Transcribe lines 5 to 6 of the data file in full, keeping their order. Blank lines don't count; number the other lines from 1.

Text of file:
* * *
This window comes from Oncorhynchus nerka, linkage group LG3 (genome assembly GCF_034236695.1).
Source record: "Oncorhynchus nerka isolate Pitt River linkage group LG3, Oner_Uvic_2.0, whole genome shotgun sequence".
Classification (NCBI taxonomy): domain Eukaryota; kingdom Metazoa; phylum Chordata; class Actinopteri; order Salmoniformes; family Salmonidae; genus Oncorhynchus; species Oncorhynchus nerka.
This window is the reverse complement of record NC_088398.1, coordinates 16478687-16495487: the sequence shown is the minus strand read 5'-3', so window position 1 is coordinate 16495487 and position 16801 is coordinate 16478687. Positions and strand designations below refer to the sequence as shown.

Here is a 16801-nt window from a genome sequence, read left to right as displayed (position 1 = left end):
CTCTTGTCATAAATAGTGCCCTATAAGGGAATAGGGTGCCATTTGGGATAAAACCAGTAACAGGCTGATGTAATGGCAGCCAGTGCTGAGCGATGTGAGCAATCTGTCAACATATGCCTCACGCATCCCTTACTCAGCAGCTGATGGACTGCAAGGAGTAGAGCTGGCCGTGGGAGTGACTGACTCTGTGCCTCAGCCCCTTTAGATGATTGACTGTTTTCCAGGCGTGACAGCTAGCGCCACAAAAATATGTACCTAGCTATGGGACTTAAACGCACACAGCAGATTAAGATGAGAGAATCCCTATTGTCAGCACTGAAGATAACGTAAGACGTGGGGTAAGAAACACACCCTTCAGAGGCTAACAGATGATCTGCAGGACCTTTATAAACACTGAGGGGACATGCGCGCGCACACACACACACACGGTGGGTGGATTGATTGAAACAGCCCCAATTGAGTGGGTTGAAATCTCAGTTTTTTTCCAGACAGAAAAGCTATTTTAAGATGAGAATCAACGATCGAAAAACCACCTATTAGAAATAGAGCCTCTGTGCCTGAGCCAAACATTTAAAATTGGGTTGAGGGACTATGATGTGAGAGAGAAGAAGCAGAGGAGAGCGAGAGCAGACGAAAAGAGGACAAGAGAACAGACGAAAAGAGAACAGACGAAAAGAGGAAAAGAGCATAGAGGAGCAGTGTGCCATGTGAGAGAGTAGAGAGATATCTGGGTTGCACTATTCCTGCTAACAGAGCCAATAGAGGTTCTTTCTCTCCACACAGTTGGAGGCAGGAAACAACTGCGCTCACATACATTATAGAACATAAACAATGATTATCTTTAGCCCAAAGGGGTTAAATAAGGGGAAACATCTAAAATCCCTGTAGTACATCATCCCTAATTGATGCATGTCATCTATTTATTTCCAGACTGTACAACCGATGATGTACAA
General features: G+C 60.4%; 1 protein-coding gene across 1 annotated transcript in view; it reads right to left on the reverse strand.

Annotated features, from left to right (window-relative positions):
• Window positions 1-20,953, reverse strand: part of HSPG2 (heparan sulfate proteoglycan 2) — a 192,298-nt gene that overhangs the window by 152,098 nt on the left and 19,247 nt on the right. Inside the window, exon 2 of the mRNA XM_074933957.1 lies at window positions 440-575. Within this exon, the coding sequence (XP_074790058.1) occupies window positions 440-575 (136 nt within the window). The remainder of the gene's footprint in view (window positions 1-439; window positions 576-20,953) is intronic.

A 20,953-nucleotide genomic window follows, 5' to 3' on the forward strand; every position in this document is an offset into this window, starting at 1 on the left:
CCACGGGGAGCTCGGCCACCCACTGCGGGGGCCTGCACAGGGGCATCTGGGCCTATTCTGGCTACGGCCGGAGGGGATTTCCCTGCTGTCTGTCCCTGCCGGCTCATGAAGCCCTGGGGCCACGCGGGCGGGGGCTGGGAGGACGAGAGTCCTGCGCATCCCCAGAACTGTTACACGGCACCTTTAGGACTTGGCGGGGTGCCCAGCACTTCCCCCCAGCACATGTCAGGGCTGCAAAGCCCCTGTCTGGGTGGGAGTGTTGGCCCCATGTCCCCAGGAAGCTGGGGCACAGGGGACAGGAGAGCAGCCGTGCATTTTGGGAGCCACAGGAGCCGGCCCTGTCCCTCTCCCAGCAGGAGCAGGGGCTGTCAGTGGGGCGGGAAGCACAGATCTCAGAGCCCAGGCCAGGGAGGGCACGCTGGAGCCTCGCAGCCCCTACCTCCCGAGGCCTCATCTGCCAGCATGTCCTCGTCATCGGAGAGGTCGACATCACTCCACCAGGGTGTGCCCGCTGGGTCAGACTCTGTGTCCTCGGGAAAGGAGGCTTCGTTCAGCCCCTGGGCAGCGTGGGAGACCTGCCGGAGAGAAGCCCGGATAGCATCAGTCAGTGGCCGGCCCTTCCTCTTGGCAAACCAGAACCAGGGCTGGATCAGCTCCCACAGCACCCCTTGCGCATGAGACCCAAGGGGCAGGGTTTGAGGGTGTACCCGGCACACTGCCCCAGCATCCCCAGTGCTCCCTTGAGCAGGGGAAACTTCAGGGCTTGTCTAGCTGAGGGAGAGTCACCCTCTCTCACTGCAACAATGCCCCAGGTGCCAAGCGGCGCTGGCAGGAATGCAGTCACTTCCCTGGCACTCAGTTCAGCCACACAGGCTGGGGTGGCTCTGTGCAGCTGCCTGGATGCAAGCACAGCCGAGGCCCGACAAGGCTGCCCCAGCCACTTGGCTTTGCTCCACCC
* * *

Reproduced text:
Here is a 16801-nt window from a genome sequence, read left to right as displayed (position 1 = left end):
CTCTTGTCATAAATAGTGCCCTATAAGGGAATAGGGTGCCATTTGGGATAAAACCAGTAACAGGCTGATGTAATGGCAGCCAGTGCTGAGCGATGTGAGCAATCTGTCAACATATGCCTCACGCATCCCTTACTCAGCAGCTGATGGACTGCAAGGAGTAGAGCTGGCCGTGGGAGTGACTGACTCTGTGCCTCAGCCCCTTTAGATGATTGACTGTTTTCCAGGCGTGACAGCTAGCGCCACAAAAATATGTACCTAGCTATGGGACTTAAACGCACACAGCAGATTAAGATGAGAGAATCCCTATTGTCAGCACTGAAGATAACGTAAGACGTGGGGTAAGAAACACACCCTTCAGAGGCTAACAGATGATCTGCAGGACCTTTATAAACACTGAGGGGACATGCGCGCGCACACACACACACACGGTGGGTGGATTGATTGAAACAGCCCCAATTGAGTGGGTTGAAATCTCAGTTTTTTTCCAGACAGAAAAGCTATTTTAAGATGAGAATCAACGATCGAAAAACCACCTATTAGAAATAGAGCCTCTGTGCCTGAGCCAAACATTTAAAATTGGGTTGAGGGACTATGATGTGAGAGAGAAGAAGCAGAGGAGAGCGAGAGCAGACGAAAAGAGGACAAGAGAACAGACGAAAAGAGAACAGACGAAAAGAGGAAAAGAGCATAGAGGAGCAGTGTGCCATGTGAGAGAGTAGAGAGATATCTGGGTTGCACTATTCCTGCTAACAGAGCCAATAGAGGTTCTTTCTCTCCACACAGTTGGAGGCAGGAAACAACTGCGCTCACATACATTATAGAACATAAACAATGATTATCTTTAGCCCAAAGGGGTTAAATAAGGGGAAACATCTAAAATCCCTGTAGTACATCATCCCTAATTGATGCATGTCATCTATTTATTTCCAGACTGTACAACCGATGATGTACAA